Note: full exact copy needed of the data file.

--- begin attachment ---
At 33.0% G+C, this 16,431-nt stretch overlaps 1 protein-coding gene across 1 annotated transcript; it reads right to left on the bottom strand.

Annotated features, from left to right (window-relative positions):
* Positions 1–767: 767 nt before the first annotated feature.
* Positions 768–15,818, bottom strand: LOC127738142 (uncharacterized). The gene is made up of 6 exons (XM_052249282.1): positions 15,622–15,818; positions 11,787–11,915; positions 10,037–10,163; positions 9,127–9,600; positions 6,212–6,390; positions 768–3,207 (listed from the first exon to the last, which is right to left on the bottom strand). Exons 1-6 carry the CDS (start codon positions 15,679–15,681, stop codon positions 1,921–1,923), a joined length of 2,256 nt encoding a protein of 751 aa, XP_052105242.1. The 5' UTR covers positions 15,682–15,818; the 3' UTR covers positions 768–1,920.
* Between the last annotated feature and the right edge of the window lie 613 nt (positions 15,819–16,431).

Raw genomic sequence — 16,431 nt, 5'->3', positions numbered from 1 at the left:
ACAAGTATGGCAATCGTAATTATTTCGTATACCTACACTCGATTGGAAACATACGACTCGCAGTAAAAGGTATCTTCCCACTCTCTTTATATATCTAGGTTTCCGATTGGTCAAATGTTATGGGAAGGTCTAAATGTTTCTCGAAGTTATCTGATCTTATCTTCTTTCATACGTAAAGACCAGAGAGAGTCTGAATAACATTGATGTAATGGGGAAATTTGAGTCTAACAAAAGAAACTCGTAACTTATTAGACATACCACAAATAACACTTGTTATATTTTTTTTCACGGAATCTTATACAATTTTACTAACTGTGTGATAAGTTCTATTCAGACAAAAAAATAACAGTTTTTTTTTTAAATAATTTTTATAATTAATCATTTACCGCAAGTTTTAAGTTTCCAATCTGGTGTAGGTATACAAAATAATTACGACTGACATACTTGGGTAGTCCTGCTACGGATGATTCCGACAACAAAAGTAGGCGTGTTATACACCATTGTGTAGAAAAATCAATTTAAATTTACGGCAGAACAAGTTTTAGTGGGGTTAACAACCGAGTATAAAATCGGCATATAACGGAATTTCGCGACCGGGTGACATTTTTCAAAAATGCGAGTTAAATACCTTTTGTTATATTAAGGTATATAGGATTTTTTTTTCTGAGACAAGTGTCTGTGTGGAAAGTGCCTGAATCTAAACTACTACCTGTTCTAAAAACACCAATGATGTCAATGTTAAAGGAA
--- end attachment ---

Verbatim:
At 33.0% G+C, this 16,431-nt stretch overlaps 1 protein-coding gene across 1 annotated transcript; it reads right to left on the bottom strand.

Annotated features, from left to right (window-relative positions):
* Positions 1–767: 767 nt before the first annotated feature.
* Positions 768–15,818, bottom strand: LOC127738142 (uncharacterized). The gene is made up of 6 exons (XM_052249282.1): positions 15,622–15,818; positions 11,787–11,915; positions 10,037–10,163; positions 9,127–9,600; positions 6,212–6,390; positions 768–3,207 (listed from the first exon to the last, which is right to left on the bottom strand). Exons 1-6 carry the CDS (start codon positions 15,679–15,681, stop codon positions 1,921–1,923), a joined length of 2,256 nt encoding a protein of 751 aa, XP_052105242.1. The 5' UTR covers positions 15,682–15,818; the 3' UTR covers positions 768–1,920.
* Between the last annotated feature and the right edge of the window lie 613 nt (positions 15,819–16,431).

Raw genomic sequence — 16,431 nt, 5'->3', positions numbered from 1 at the left:
ACAAGTATGGCAATCGTAATTATTTCGTATACCTACACTCGATTGGAAACATACGACTCGCAGTAAAAGGTATCTTCCCACTCTCTTTATATATCTAGGTTTCCGATTGGTCAAATGTTATGGGAAGGTCTAAATGTTTCTCGAAGTTATCTGATCTTATCTTCTTTCATACGTAAAGACCAGAGAGAGTCTGAATAACATTGATGTAATGGGGAAATTTGAGTCTAACAAAAGAAACTCGTAACTTATTAGACATACCACAAATAACACTTGTTATATTTTTTTTCACGGAATCTTATACAATTTTACTAACTGTGTGATAAGTTCTATTCAGACAAAAAAATAACAGTTTTTTTTTTAAATAATTTTTATAATTAATCATTTACCGCAAGTTTTAAGTTTCCAATCTGGTGTAGGTATACAAAATAATTACGACTGACATACTTGGGTAGTCCTGCTACGGATGATTCCGACAACAAAAGTAGGCGTGTTATACACCATTGTGTAGAAAAATCAATTTAAATTTACGGCAGAACAAGTTTTAGTGGGGTTAACAACCGAGTATAAAATCGGCATATAACGGAATTTCGCGACCGGGTGACATTTTTCAAAAATGCGAGTTAAATACCTTTTGTTATATTAAGGTATATAGGATTTTTTTTTCTGAGACAAGTGTCTGTGTGGAAAGTGCCTGAATCTAAACTACTACCTGTTCTAAAAACACCAATGATGTCAATGTTAAAGGAA